Posted October 22, 2021

Democrats at a Crossroad

Picture by Hilary Stone Ginsberg

This is crunch time for Democrats. The party’s congressional leaders must make several crucial decisions in the next few weeks, deciding what parts of President Joe Biden’s legislative agenda to push, how to do so (with or without Republican support), and how to placate the disparate wings of their own party.

Three immediate questions confront Democrats. First, how long to continue discussions with Republicans regarding bipartisan support for an infrastructure bill? Second, how fast to move, given the legislative calendar? Third, what to do about the Senator Joe Manchin problem?

The president desires — almost desperately — bipartisan cooperation with Republicans. No one should find this surprising, given Joe Biden’s background. He spent decades in the Senate, at a time — at least in his early years as a senator — when comity ruled. Biden witnessed and participated in forging numerous compromises with members across the aisle. As President Barack Obama’s vice president, Biden drew on his past as a dealmaker in the Senate to persuade a few Republican senators to support Obama’s economic stimulus bill, making its passage bipartisan.

No doubt, Biden entered talks on an infrastructure package with West Virginia Republican Senator Shelley Moore Capito sincerely hoping to reach an agreement. But, those talks broke down this week as the two sides remain hundreds of billions of dollars apart and disagree over how to pay for infrastructure improvements. If Democrats and Republicans cannot agree on an infrastructure plan — given that every senator or representative should want a new bridge or road in his or her district — then the prospects of cooperation on anything else approach zero.

Gaining Republican support for anything proposed by Democrats was always a long shot for Biden. Senate Minority Leader Mitch McConnell telegraphed early his intention to continue his sordid career as the king of obstruction. “One hundred percent of my focus is on stopping this new administration,” the Kentuckian said. Another indication that bipartisanship is chimerical came when Republicans in the Senate refused to end a filibuster against creating a bipartisan commission to investigate the January 6 insurrection. If Republicans cannot agree with Democrats to investigate a riotous mob that threatened their own safety, then, once again, what in the world would they ever back?

Infrastructure talks continue among a group of so-called moderate senators from both parties, but prospects for success remain dim. Despite those talks, it is easy to conclude that Republicans are stringing discussions along, delaying votes for as long as possible. At some point, Majority Leader Chuck Schumer must decide when to pull the plug and invoke the parliamentary maneuver known as reconciliation to get something passed by the Senate. What would be in a bill passed only with Democratic votes depends on what conservatives in the party are willing to support.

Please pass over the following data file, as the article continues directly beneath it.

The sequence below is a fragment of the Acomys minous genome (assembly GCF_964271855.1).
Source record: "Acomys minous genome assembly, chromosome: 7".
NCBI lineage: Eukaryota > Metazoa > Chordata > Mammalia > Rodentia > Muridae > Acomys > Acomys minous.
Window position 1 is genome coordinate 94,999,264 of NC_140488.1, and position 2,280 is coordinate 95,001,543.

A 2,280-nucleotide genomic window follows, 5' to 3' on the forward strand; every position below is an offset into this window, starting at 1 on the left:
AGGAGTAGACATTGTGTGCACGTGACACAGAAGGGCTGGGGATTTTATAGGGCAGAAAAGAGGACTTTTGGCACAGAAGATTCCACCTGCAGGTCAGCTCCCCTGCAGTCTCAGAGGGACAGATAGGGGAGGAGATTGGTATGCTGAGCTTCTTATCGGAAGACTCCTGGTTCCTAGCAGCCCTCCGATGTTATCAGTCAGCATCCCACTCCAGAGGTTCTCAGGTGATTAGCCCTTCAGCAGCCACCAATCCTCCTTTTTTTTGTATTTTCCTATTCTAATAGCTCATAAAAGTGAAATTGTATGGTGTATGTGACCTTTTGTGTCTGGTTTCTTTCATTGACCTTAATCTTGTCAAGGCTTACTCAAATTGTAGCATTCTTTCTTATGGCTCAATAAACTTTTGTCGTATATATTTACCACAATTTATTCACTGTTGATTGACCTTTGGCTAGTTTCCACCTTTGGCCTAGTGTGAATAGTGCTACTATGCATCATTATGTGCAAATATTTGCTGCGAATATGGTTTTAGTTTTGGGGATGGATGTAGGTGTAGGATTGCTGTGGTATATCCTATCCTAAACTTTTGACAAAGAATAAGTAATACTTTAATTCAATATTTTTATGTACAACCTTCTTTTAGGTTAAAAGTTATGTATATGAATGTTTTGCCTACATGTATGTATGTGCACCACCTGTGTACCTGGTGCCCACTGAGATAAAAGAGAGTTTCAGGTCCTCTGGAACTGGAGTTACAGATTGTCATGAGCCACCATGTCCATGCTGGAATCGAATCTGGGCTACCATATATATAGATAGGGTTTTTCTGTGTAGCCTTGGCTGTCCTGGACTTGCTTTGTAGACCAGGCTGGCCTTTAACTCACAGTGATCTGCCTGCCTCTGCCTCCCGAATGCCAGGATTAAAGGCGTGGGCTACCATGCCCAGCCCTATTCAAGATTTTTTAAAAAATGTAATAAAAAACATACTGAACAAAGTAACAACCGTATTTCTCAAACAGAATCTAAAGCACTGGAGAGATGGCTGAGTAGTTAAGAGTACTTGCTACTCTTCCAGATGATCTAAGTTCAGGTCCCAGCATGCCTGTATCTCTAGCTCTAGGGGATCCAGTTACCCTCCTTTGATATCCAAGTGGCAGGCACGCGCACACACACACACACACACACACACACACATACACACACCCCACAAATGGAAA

The legislative calendar dictates the need for Democrats to move quickly. It is less than six months into the Biden administration, but time is short. So far, Biden can point to two major successes: The distribution of the vaccine, allowing the nation to return to some semblance of normal (though the decline in the number of shots per day threatens the recovery), and the passage of his stimulus package, which appears to have bolstered the economy. But, the rest of important parts of Biden’s plan are either stalled in the legislative hopper or unlikely to receive even united Democratic support.

Congress works frustratingly slowly. Haste is not likely in the foreseeable future, as it is already the second week of June, with Congress slated to take a nearly two weeks break around July 4 and then a month-long recess in August. The longer Republicans can delay legislation, the more difficult it will be to pass anything. By late summer and early fall, Congress will be bogged down in talks over raising the debt ceiling, always a messy process. In any event, Democrats must pass substantive legislation this year, because 2022 is an election year, which will make legislating even more difficult, if not impossible.

Then, there is the Joe Manchin problem. The West Virginian is the 50th, and arguably most conservative, member of the Democratic caucus, so keeping him happy is imperative. Manchin represents a conservative state, and he must be attuned to the wishes of his constituents. And, while I believe he is an impediment to progress, it is also unfair to blame him entirely for Democratic woes. There are many other Democratic moderates in both chambers of Congress who have problems with parts of the Biden agenda, including the expansive voting rights law and the cost of much of what has been proposed. In the Senate, in addition to those concerns, there is reluctance to end the filibuster.

The victory this week of former governor Terry McAuliffe in the Virginia gubernatorial primary heightens the previous trend in which Democratic primary voters have chosen moderates over progressives. The failure of progressives to win more elections only eases the pressure on moderates in Congress to support liberal measures. In turn, this easing of pressure on moderates increases the pressure on progressives to persuade their more conservative colleagues not only of the wisdom to go big, as it were, but of the need, in the Senate, to end the filibuster to allow for straight majority passage of the Democratic agenda.